Initiation Mandala: a painted depiction of a mandala, larger than an initiation card, placed flat on a table with rituals objects and offerings arranged at the four sides. This type of mandala serves as the central focus for a tantric initiation ritual. A Mandala Plate with Deities is the identical same type of object except the Mandala Plate is a cloth painting glued to a flat square wooden board and then heavily varnished in anticipation of regular and repeated use.
Inverted-figure Mandala: a mandala painting where all of the secondary figures are standing inverted, half-inverted or upright in relation to the central figure of the composition and to the individual viewer of the composition. Any figures in the composition of a scroll painting that are outside of the mandala circle proper, such as in registers or floating in the corners, are not inverted as they are not actually part of the mandala. (See Upright-figure Mandala).
Letter Mandala: these mandalas are created in a simplified manner with letters used to substitute for the actual deities.
Lotus Mandala (Metal): a three dimensional metal sculpture of a lotus blossom and stem (stand). Hinged petals can appear closed or open revealing a central figure and retinue circle of deities.
Mandala Plate with Deities: painted mandalas glued to a flat square piece of wood approximately an inch or more in thickness. These mandala plates are rugged and designed to be used permanently on a shrine, or for regular monthly rituals and initiations. The three most common subjects for mandala plates are Amitayus, Maha Vairochana and Vajrayogini.
Multi-Mandala, Complex: a mandala where several mandalas are contained within a larger mandala super-structure. Five or six contained mandalas are the most common.
Mural Painting Mandala:
Offering Mandala: a symbolic offering made by Buddhist practitioners of the entire universe and presented to the religious teachers, Buddhas and deities, of the past and present. A specific ritual object called a mandala plate is used for this ritual although anything flat and clean is also acceptable. Mandala plates filled with rice and multi-tiered are also commonly kept on a permanent shrine. Shrine mandalas are constructed from a flat metal mandala plate and then three or four rings of metal, often engraved, embossed or repousse worked, and topped with a small replica of a heavenly palace or a Dharma wheel.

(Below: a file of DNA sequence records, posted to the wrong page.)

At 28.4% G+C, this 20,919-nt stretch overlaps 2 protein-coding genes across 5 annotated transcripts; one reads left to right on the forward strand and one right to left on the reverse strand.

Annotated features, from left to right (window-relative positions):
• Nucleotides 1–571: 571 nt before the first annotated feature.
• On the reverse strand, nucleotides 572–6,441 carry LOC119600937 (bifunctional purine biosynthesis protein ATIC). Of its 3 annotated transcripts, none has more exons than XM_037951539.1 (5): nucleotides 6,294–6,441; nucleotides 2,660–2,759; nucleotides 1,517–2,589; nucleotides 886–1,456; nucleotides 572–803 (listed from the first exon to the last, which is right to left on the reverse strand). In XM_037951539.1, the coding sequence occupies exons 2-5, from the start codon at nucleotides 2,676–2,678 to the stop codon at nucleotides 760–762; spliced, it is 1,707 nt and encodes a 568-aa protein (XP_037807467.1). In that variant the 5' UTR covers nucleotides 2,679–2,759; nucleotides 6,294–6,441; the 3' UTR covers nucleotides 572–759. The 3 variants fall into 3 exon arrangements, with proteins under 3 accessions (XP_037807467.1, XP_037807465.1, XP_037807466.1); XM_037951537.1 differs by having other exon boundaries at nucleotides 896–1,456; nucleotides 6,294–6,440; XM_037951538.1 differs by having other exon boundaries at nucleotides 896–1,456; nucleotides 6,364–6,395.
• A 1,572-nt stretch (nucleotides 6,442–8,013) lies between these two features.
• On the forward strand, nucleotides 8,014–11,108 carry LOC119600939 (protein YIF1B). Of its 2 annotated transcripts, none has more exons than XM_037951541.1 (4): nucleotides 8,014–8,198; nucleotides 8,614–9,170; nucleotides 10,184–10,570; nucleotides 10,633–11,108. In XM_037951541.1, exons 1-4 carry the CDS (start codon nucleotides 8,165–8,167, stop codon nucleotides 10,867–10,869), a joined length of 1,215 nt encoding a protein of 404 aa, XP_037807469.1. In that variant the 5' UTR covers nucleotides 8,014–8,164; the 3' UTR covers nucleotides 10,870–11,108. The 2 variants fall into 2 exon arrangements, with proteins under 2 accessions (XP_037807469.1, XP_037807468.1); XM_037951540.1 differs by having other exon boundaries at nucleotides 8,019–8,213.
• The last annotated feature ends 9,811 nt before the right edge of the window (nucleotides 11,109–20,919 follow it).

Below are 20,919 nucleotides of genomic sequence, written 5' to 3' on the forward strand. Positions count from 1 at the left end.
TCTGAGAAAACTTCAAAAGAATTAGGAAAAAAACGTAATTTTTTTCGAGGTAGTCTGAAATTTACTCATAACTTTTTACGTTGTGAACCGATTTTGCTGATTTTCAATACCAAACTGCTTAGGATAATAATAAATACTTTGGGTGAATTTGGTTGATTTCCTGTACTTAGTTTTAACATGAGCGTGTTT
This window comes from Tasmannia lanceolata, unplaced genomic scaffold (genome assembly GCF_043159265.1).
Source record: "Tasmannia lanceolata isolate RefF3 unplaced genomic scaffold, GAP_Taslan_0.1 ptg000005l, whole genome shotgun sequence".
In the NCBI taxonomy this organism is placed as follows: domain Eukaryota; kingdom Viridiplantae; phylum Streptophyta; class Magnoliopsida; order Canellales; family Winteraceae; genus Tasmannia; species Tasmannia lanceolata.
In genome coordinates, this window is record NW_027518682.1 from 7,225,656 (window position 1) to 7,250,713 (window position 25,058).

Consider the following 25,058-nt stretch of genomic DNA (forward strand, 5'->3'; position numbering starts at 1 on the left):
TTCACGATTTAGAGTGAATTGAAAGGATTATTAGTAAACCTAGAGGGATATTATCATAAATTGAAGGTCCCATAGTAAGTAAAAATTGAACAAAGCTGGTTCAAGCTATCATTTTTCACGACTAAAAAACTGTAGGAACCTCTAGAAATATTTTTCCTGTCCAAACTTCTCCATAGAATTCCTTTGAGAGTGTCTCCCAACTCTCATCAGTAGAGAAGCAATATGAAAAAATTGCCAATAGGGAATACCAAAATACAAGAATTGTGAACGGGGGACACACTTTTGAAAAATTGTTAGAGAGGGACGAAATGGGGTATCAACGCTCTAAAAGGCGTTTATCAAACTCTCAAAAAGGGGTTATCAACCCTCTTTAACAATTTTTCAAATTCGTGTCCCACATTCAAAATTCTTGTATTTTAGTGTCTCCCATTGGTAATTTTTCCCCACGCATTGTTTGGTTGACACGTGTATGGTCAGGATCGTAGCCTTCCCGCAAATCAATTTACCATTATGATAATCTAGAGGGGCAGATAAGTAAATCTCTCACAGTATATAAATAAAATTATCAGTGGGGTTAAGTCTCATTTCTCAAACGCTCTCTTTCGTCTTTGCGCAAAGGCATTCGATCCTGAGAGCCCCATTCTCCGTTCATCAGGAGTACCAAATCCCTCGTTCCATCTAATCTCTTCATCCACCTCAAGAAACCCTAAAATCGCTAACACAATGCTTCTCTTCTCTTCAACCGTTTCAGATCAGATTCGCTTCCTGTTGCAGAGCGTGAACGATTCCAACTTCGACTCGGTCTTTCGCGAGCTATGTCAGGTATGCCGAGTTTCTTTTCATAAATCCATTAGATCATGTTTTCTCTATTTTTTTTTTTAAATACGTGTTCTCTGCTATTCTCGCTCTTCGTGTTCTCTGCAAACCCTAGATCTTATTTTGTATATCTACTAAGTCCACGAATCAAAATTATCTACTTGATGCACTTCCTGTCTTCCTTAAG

Painting Mandala (mural, scroll): (see the Mandala Main Page).
Sand Mandala: the first and most important type of initiation or empowerment mandala, followed by painted mandalas, symbol, letters, and lastly plain mandalas. In some situations imagined mandalas are mentioned in the ritual texts. These however are considered only applicable for use by the best teachers and the best students. Sand mandalas are generally deconstructed after use and the sand removed to a clean location such as a river.
Scroll Painting Mandala: (see the Mandala Main Page).
'Self Blessing' Mandala:
Symbol Mandala: these are a simplified mandala where the hand attributes of the deities are used in place of actually drawing and painting the deities themselves. Sometimes only the symbolic attributes of the central deity are used and the retinue figures are filled in with small coloured circles. In other cases there is nothing to indicate the presence of the retinue figures.
Textile Mandala: the same as painted mandalas, textiles function in the same manner. In some cases textiles are used horizontally for permanent mandala shrines, with a canopy above and offerings around the perimeter.
Thread-cross Mandala (Tibetan: namka): made from thin pieces of wood as a frame wrapped with variously coloured threads into geometric patterns, circular, square and triangular. They are generally flat objects, displayed vertically. For elaborate rituals they are constructed into large three-dimensional palaces placed at the center of a mandala.
Upright-figure Mandala: a mandala painting where all of the secondary figures are standing perfectly upright in relation to the central figure of the composition and the individual viewer of the composition. (See Inverted-figure Mandala).
Yantra Mandala: diagram, device, also referring to the very active and dynamic yogic postures and routines in Vajrayana Buddhism.
Jeff Watt 8-2016 [based on the Mandala Technical Glossary, July 11th, 2009]